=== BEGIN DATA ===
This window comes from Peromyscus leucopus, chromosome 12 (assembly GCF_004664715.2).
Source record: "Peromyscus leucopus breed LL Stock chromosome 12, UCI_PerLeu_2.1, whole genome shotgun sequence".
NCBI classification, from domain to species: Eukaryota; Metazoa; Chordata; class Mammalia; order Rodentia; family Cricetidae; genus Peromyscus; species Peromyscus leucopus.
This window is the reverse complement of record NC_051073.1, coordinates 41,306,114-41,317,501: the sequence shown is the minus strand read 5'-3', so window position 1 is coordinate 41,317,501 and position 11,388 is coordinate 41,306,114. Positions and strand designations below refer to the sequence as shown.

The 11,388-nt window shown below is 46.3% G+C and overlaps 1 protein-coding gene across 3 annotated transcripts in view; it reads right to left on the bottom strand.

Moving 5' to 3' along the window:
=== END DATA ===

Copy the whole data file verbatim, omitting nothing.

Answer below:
This window comes from Peromyscus leucopus, chromosome 12 (assembly GCF_004664715.2).
Source record: "Peromyscus leucopus breed LL Stock chromosome 12, UCI_PerLeu_2.1, whole genome shotgun sequence".
NCBI classification, from domain to species: Eukaryota; Metazoa; Chordata; class Mammalia; order Rodentia; family Cricetidae; genus Peromyscus; species Peromyscus leucopus.
This window is the reverse complement of record NC_051073.1, coordinates 41,306,114-41,317,501: the sequence shown is the minus strand read 5'-3', so window position 1 is coordinate 41,317,501 and position 11,388 is coordinate 41,306,114. Positions and strand designations below refer to the sequence as shown.

The 11,388-nt window shown below is 46.3% G+C and overlaps 1 protein-coding gene across 3 annotated transcripts in view; it reads right to left on the bottom strand.

Moving 5' to 3' along the window: